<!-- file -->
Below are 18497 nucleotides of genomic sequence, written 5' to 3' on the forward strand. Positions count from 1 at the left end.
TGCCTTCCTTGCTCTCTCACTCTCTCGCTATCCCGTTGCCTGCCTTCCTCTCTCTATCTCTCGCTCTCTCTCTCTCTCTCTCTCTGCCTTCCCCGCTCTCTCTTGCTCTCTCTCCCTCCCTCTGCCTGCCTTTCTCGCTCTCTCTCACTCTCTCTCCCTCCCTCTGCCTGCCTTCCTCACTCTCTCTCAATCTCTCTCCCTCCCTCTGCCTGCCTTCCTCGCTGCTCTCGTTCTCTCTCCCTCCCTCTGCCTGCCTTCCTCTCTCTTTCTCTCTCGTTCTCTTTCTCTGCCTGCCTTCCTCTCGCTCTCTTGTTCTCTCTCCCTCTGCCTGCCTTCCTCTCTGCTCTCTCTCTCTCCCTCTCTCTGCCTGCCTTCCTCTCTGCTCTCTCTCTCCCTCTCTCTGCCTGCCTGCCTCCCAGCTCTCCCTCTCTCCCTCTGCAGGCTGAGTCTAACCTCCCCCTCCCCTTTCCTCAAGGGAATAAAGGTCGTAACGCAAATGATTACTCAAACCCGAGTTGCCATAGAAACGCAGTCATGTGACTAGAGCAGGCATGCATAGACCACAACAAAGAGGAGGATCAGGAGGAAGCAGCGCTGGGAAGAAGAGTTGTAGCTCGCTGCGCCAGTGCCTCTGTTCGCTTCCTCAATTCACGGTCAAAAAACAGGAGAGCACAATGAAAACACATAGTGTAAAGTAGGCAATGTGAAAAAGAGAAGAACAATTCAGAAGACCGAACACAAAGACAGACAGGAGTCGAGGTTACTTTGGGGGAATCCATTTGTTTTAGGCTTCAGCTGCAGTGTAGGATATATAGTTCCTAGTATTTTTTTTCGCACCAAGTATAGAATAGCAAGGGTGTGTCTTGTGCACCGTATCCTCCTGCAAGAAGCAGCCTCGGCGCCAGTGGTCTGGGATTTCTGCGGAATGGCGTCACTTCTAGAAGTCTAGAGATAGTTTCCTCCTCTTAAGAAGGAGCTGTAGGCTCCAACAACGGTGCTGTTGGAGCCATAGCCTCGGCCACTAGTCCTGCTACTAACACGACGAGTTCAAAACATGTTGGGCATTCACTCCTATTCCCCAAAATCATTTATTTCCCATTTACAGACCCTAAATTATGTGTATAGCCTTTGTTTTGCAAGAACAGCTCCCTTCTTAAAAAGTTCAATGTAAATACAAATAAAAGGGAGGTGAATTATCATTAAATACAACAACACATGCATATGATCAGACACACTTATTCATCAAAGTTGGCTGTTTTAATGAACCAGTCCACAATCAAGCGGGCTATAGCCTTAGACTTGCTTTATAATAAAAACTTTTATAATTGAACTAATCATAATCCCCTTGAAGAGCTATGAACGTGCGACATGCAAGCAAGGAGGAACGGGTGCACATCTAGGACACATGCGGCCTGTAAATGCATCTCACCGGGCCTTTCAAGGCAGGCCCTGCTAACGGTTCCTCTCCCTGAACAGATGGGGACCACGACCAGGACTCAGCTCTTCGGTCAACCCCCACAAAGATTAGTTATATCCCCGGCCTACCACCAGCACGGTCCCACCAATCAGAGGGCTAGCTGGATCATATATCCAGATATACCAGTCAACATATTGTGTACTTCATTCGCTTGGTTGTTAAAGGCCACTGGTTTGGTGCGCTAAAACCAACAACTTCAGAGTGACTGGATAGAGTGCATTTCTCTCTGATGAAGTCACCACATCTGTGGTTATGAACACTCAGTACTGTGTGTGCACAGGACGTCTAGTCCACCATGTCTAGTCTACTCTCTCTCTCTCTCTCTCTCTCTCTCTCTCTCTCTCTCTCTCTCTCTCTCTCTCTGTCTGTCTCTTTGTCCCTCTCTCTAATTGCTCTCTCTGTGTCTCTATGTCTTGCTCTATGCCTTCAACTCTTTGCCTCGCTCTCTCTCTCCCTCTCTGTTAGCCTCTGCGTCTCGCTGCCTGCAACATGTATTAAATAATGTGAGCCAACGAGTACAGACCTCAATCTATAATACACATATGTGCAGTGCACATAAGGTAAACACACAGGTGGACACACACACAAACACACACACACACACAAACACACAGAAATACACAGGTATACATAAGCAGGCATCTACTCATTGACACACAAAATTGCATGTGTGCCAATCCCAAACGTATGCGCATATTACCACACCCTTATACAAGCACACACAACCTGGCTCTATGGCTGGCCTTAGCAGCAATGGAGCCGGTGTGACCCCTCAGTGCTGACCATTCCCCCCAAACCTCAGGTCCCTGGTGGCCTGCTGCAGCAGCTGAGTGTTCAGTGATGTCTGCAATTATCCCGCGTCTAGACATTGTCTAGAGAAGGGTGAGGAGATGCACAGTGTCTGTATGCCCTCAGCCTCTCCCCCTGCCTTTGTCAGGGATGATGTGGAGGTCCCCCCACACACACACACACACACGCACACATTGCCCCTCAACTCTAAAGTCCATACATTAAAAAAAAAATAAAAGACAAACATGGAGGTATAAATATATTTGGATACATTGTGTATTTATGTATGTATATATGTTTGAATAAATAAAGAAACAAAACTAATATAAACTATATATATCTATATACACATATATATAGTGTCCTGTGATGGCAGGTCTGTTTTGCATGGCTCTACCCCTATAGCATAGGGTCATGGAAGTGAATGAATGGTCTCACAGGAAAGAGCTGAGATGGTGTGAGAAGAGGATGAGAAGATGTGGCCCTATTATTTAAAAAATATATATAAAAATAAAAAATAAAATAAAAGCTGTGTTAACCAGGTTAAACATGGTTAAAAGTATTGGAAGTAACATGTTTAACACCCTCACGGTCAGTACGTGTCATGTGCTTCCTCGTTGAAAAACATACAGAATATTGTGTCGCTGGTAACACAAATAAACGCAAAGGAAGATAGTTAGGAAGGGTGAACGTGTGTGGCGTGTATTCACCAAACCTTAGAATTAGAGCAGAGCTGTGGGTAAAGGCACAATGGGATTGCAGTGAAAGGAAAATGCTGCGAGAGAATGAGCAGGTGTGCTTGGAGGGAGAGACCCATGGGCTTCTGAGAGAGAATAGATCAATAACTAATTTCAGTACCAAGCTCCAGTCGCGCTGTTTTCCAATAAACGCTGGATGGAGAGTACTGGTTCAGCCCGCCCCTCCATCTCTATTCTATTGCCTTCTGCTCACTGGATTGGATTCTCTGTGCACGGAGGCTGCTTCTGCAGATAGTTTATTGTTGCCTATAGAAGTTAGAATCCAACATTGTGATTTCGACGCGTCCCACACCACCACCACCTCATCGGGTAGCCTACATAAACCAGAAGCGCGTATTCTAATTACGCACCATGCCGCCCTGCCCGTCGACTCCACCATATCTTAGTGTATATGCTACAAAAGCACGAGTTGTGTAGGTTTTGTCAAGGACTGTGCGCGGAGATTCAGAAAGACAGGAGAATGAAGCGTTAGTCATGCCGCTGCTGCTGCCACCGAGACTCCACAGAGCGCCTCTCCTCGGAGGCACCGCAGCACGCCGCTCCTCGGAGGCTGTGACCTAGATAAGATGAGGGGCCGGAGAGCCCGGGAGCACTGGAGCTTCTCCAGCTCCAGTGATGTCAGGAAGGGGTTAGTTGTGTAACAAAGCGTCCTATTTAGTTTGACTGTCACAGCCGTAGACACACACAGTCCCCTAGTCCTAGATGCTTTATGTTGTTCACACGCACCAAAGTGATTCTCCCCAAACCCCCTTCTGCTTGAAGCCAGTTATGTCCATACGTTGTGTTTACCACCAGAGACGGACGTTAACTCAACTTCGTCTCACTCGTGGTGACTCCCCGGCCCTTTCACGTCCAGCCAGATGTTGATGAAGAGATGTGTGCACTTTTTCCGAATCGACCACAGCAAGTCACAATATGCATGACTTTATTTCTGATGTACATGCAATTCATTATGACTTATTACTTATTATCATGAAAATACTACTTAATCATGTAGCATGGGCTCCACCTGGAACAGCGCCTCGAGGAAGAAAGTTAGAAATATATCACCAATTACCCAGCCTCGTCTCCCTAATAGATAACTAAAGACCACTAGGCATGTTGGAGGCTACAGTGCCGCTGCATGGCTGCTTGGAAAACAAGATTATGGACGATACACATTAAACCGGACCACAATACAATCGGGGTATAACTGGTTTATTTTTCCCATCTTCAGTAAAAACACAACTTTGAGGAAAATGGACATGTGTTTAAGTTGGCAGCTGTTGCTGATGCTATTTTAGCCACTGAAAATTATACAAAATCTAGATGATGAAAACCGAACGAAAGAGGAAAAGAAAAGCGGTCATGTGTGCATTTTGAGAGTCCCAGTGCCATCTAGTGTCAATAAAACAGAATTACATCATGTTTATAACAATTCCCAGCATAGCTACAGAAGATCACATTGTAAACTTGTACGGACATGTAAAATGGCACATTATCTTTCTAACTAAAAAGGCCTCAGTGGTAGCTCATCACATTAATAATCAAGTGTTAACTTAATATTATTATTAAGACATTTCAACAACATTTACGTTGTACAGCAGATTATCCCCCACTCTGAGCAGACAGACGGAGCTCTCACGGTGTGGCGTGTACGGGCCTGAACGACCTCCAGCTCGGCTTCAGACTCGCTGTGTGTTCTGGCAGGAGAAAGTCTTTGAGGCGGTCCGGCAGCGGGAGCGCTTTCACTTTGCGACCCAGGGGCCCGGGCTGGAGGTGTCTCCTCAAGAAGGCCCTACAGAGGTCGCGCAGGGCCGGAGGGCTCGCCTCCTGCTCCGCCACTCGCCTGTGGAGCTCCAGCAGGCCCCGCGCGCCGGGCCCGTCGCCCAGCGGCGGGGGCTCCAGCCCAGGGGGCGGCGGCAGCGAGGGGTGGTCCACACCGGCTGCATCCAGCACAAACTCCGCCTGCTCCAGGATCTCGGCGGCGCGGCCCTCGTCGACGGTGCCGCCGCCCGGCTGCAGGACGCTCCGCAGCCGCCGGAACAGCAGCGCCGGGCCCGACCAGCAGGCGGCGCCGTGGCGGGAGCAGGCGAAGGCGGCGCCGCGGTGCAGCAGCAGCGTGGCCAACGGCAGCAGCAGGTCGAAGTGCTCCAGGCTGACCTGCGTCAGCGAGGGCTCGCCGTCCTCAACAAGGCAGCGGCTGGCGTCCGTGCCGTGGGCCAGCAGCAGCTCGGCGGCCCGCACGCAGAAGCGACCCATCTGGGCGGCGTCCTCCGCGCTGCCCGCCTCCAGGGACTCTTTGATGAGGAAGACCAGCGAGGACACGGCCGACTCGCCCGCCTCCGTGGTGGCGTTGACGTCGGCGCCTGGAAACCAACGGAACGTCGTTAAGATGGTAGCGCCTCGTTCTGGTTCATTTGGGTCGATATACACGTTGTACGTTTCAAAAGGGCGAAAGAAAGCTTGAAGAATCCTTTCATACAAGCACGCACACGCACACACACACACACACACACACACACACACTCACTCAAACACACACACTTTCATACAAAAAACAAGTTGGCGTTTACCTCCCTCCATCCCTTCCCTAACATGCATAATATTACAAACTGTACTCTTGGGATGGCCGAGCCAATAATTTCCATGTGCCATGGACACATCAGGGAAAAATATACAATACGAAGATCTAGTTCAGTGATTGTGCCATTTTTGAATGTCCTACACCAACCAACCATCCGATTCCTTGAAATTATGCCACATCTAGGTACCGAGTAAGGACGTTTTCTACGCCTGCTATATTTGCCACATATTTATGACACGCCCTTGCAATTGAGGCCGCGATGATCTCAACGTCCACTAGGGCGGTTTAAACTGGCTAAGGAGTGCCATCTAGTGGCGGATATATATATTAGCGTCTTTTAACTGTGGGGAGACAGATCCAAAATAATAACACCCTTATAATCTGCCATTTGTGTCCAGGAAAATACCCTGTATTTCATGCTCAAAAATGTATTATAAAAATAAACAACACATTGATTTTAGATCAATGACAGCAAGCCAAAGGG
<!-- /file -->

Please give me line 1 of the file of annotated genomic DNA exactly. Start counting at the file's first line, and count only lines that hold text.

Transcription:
Below are 18497 nucleotides of genomic sequence, written 5' to 3' on the forward strand. Positions count from 1 at the left end.